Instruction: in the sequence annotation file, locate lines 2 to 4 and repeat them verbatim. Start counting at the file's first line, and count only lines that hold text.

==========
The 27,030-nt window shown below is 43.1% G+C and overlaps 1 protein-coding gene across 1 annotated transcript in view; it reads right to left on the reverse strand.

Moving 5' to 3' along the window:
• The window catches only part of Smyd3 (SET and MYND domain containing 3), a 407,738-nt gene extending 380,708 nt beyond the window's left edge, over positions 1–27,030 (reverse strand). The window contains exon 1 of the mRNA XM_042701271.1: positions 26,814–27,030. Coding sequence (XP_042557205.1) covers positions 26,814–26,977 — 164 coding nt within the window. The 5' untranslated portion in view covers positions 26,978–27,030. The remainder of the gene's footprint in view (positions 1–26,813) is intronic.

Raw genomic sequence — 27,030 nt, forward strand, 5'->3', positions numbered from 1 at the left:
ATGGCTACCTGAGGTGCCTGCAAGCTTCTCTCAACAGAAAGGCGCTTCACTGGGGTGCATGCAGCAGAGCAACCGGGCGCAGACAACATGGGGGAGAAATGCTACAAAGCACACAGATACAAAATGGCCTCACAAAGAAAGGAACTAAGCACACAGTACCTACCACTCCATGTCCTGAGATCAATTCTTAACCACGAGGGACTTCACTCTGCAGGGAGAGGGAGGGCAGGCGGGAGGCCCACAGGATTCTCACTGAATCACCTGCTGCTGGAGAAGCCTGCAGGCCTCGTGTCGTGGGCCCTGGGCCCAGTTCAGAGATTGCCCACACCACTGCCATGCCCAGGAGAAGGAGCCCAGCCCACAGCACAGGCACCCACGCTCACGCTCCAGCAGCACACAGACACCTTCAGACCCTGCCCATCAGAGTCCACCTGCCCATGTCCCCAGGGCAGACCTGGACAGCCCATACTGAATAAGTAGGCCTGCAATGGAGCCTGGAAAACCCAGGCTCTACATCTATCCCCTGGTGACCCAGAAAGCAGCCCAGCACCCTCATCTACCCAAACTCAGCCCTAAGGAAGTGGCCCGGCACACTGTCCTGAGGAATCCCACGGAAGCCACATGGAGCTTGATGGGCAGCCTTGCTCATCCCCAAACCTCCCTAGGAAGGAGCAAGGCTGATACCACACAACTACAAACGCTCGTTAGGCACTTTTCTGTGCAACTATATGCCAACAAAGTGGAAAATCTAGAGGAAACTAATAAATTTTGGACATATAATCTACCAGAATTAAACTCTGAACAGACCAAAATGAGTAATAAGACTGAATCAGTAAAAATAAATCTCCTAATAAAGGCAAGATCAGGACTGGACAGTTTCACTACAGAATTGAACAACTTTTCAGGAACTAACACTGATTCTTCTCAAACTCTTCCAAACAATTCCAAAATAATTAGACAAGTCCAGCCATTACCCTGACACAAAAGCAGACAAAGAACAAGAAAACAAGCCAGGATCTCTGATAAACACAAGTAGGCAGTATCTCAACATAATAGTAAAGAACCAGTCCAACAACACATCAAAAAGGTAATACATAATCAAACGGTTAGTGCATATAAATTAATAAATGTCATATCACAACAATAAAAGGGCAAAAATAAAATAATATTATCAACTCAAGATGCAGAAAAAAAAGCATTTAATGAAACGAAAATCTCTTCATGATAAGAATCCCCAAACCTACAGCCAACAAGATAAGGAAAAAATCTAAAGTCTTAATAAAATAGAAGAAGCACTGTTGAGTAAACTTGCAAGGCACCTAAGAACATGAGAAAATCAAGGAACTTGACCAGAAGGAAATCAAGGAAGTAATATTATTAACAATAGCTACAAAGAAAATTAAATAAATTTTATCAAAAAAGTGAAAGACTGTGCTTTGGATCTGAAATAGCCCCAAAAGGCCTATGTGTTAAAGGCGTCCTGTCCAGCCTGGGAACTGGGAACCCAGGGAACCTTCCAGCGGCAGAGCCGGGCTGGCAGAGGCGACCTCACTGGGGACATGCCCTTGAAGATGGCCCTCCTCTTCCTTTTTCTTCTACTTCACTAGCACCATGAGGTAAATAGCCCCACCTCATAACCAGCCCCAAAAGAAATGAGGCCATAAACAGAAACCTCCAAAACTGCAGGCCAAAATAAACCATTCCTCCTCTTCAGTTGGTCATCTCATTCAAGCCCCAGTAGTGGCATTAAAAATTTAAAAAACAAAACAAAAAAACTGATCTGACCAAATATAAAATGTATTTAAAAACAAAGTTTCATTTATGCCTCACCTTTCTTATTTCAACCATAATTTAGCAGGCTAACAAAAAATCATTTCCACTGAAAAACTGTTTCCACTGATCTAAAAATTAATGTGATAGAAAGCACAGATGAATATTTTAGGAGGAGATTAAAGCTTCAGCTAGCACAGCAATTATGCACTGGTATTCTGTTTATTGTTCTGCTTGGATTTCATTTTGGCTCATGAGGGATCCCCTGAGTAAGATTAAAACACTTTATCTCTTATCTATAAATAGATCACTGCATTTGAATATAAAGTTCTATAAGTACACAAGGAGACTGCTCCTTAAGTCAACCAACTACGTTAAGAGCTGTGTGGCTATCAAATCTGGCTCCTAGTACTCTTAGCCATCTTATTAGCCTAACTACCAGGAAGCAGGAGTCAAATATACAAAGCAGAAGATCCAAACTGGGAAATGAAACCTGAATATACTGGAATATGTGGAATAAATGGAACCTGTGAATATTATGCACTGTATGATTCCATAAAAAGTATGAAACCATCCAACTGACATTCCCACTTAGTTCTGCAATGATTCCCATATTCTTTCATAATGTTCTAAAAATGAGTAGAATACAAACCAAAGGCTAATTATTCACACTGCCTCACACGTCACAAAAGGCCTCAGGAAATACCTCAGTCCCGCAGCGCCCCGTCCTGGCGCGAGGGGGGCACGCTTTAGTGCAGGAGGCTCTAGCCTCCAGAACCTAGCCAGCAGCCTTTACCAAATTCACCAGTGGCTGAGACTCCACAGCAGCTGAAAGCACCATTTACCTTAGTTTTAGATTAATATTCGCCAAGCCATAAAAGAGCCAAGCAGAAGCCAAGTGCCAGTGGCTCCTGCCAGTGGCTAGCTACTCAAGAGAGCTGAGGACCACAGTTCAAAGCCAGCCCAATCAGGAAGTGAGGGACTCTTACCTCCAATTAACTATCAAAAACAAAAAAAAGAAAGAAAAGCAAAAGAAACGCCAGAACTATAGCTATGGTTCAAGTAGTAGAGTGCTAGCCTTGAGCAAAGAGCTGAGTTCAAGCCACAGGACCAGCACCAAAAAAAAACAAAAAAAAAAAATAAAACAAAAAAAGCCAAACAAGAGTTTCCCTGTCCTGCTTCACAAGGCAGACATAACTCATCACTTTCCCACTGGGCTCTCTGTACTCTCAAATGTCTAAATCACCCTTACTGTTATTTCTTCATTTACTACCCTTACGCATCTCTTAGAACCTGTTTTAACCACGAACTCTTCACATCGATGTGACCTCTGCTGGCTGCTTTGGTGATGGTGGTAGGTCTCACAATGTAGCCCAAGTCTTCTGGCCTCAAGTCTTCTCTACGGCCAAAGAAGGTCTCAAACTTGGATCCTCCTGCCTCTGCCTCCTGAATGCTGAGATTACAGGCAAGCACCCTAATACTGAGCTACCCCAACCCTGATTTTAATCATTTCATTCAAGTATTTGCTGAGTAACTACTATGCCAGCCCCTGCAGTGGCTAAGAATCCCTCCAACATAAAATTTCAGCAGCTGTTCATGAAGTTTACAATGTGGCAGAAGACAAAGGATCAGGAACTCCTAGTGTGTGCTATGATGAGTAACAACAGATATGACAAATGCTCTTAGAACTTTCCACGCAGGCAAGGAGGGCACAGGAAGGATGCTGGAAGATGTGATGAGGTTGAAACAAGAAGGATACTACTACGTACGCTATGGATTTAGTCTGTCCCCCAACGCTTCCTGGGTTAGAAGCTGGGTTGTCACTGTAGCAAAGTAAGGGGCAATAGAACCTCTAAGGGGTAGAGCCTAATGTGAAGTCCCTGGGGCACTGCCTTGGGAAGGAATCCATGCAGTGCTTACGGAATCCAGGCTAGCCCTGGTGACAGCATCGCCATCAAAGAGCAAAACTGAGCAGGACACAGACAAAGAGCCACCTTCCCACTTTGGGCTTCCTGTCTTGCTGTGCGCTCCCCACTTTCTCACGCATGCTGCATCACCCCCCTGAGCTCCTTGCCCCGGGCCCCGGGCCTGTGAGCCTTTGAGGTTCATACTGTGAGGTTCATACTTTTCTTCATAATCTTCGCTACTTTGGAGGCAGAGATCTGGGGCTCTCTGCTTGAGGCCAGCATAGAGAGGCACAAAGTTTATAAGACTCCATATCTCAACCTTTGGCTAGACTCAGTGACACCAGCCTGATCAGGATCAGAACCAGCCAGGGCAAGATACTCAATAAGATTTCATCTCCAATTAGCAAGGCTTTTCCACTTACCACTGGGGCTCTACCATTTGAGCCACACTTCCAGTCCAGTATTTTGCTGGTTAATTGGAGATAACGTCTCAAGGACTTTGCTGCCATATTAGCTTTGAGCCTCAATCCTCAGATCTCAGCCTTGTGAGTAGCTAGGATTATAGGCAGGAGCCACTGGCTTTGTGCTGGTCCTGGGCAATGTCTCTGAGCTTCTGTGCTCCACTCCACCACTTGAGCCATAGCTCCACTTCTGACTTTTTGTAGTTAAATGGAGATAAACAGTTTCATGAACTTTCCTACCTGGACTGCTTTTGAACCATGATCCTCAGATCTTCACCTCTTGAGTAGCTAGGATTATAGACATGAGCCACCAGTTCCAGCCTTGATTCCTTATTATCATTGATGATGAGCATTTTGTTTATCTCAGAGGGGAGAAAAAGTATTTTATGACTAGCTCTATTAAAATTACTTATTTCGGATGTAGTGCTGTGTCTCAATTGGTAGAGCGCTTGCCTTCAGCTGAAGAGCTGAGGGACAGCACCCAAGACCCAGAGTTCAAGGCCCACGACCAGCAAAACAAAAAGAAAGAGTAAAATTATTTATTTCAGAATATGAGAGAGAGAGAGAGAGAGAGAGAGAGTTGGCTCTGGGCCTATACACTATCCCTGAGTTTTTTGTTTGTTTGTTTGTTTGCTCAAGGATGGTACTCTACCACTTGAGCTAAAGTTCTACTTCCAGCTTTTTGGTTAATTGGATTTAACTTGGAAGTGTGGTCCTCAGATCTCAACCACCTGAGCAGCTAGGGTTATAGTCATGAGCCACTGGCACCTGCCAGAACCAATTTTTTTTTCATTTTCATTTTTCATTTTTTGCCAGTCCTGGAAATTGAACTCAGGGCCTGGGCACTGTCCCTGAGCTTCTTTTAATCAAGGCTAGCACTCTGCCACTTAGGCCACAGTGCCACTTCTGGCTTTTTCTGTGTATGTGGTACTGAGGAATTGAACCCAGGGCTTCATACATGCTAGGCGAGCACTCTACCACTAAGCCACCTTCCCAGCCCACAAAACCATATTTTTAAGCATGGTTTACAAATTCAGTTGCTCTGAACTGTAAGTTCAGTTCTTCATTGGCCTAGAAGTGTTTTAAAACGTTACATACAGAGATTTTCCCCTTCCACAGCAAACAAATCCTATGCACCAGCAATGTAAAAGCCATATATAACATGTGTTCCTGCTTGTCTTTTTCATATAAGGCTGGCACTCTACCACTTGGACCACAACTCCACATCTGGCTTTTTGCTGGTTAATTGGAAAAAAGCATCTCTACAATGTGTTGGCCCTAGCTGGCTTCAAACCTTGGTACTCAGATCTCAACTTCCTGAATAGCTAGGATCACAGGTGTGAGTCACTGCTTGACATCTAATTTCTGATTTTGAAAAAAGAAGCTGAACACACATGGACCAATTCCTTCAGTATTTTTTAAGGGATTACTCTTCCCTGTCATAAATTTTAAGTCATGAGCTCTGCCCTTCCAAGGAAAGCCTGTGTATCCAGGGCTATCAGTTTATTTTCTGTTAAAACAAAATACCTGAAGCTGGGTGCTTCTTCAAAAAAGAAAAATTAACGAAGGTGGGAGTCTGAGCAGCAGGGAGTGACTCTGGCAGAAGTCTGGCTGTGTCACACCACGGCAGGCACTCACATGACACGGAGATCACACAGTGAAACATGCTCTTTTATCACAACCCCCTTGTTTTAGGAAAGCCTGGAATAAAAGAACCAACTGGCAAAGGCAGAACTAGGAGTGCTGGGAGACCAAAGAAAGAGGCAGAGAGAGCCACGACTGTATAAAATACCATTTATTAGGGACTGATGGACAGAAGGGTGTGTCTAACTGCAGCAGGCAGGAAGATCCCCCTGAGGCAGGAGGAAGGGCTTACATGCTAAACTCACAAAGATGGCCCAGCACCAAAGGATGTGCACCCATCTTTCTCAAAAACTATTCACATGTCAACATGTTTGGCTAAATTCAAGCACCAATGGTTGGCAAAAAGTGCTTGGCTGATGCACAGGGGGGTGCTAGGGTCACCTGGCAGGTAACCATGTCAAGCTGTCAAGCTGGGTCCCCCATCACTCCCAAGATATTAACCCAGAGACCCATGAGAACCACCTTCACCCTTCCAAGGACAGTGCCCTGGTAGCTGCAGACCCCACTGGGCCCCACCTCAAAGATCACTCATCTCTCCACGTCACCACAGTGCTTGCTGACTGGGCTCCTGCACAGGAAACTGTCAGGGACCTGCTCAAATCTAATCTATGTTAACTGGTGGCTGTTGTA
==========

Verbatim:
Moving 5' to 3' along the window:
• The window catches only part of Smyd3 (SET and MYND domain containing 3), a 407,738-nt gene extending 380,708 nt beyond the window's left edge, over positions 1–27,030 (reverse strand). The window contains exon 1 of the mRNA XM_042701271.1: positions 26,814–27,030. Coding sequence (XP_042557205.1) covers positions 26,814–26,977 — 164 coding nt within the window. The 5' untranslated portion in view covers positions 26,978–27,030. The remainder of the gene's footprint in view (positions 1–26,813) is intronic.

Raw genomic sequence — 27,030 nt, forward strand, 5'->3', positions numbered from 1 at the left: